It’s ironic that the very culture, the very laws, and the very constitution that gives those rights to speak freely – and the very people who step up to defend those rights for all in the United States are also found offensive by people who live under those protections.
It’s as if by ensuring the rights to freedom and free speech, we implant a self-destruct mechanism that allows for those free people to openly express themselves and act in a way that brings about the destruction of that very system.
Well…that’s the way it rolls. Under our system, we are allowed to express our opinions, even if they offend someone else – and they will.
It also appears that the very fabric of our society is fracturing and splintering into many increasingly divergent groups, moving farther and farther away from each other – and increasingly hostile to other’s opinions and positions. The liberals seem to be more liberal (or progressive), the conservatives seem to be more conservative (or regressive), and the middle is more and more isolated from the extremes. And each of these splinters and factions and groups is more and more vocal and strident with their rhetoric. Many are becoming hateful, directing nasty personal attacks against those they don’t agree with, rather than debating or discussing the policies, issues and philosophies.
This leads to a whole lotta folks being “offended”. That seems to be the big thing, as if not being offended is a right. “That’s offensive” or “I find that offensive” is supposed to squash the opposition, stop them in their tracks. Since when does someone have the right to not be offended?
If you can stop other’s opinions and arguments by being “offended”, and they then have no right to express that opinion, that’s curtailing free speech. The very first amendment to the constitution guarantees that right of free speech.
Political correctness does not trump the right of free speech…although it seems to be doing so at an alarmingly ever-increasing rate. On college campuses. On social media. On many news media outlets. In public. On comedy shows. Hell (oops…sorry, didn’t mean to offend you), just about everywhere!
The antidote to that is multi-layered. Do not allow others to squash your free speech (expressing opinions) by enforcing Political Correctness over your 1st Amendment Rights. Do not deliberately offend others, but do not shy away from meaningful discussions.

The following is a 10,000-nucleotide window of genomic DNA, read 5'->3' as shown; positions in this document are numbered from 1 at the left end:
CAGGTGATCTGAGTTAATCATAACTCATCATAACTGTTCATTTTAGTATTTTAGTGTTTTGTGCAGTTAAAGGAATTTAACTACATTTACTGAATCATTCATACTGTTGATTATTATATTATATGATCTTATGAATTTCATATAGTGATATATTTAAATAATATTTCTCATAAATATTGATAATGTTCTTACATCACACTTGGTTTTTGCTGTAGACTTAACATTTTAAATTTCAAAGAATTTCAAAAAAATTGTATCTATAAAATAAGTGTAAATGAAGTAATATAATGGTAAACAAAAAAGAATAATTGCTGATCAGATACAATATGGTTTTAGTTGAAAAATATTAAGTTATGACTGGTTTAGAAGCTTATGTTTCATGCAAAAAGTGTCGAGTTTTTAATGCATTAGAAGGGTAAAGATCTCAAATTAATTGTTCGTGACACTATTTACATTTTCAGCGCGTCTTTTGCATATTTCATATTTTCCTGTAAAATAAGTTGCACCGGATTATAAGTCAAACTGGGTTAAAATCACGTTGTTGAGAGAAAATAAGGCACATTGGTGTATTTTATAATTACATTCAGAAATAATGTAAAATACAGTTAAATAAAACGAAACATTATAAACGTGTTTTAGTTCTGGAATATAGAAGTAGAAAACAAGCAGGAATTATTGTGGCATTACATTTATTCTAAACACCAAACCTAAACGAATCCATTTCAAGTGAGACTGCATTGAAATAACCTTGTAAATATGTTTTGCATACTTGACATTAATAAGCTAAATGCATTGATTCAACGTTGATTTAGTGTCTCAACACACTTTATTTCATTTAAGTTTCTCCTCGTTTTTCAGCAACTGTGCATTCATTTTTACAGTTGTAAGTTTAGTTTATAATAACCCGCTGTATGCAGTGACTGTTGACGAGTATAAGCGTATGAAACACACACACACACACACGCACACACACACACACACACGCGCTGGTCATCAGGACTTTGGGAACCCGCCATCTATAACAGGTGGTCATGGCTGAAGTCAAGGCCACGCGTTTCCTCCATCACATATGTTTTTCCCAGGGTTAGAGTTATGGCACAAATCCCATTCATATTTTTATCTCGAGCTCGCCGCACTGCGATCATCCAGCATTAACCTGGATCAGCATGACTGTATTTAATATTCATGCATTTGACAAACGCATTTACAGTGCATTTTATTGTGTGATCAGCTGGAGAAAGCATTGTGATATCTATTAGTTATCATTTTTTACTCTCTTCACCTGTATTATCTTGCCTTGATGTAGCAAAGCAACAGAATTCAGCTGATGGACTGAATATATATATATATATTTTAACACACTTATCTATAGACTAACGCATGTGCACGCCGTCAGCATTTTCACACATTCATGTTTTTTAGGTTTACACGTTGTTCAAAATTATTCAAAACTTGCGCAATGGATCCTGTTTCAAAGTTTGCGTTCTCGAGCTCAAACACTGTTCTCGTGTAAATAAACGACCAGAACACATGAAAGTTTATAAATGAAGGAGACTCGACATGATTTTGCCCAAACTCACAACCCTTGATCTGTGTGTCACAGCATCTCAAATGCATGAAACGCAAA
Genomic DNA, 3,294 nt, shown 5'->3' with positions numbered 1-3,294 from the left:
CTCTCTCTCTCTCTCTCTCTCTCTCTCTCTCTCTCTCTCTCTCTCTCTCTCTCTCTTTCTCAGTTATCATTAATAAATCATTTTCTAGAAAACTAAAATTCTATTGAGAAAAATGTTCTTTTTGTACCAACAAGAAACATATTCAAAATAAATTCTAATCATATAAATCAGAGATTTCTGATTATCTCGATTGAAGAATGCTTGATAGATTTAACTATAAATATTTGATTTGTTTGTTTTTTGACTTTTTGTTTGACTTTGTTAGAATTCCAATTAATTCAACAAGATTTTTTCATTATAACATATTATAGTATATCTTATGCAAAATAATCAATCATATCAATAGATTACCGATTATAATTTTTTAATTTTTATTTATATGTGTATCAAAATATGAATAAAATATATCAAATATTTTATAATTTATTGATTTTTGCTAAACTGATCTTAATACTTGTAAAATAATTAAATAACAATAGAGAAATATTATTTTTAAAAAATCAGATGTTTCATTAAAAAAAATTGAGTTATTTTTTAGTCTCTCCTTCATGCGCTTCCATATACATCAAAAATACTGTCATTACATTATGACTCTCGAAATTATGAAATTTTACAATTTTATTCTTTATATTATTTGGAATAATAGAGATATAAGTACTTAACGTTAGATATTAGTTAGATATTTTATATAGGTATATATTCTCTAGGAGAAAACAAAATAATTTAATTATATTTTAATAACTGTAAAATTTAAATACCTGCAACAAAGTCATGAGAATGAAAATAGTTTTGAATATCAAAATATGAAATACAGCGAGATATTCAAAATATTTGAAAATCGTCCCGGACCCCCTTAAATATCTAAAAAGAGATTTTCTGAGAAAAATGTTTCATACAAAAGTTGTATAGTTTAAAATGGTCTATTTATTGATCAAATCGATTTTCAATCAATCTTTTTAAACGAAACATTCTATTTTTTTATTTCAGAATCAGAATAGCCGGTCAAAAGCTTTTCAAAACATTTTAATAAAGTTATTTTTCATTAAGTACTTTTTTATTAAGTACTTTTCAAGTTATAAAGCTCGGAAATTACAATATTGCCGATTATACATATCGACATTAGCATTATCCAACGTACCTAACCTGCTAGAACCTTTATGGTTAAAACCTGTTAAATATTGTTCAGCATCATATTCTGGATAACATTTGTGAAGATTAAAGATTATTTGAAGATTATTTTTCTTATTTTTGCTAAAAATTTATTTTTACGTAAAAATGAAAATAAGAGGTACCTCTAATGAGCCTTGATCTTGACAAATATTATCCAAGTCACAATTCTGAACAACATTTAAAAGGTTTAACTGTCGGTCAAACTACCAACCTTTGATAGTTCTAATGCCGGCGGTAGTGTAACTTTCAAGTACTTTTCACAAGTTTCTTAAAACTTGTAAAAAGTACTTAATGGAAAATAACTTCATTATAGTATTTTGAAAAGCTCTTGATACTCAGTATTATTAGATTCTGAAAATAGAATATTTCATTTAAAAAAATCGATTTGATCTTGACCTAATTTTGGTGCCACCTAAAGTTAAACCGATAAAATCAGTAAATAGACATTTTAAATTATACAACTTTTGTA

I don’t like foul language in public. There is no place for nasty language in a normal conversation, especially in public areas. Others may feel differently. I find it uncouth and ignorant. Use respectful language with others. That does not preclude you from making your point – sometimes vehemently.
I believe in discussing policies, beliefs, cultures, and pretty much anything…I do NOT believe in attacking the person expressing their beliefs, or in using deliberately foul or offensive language in those discussions. That shuts down any meaningful dialogue, and ensures a permanent divide.
Other people offend me all the time. I don’t jump up and say “that’s offensive”, with my lower lip pushed out in a pout, and feeling all hurt. If it’s not worth my time, I ignore it and move on – which is the majority of the time. If I disagree in a substantive way, or feel the need to voice my opposition, then I speak up. At the substance of the statement, argument, opinion, etc…not at the person themselves. If someone directly attacks me intending to do harm, I defend myself or my opinion. I don’t back off, cower or whine because I’m “offended”.
Am I going to offend some people? Absolutely. Am I going to do it deliberately? Absolutely not. But I am not going to hide my opinion, beliefs, or anything else because I might offend someone or not be politically correct. If someone is offended, they can bring it to my attention, and we can talk about it in a civilized, rational way. If they don’t like that, I don’t care. Grow the (“h” word again…sorry) up.
The long and short of it is, if I offend someone we can talk it out, they can suck it up and move on, or they can petulantly tell me “that’s offensive”, expecting me to kowtow to the almighty PC. The first two work for me. Not so much the third.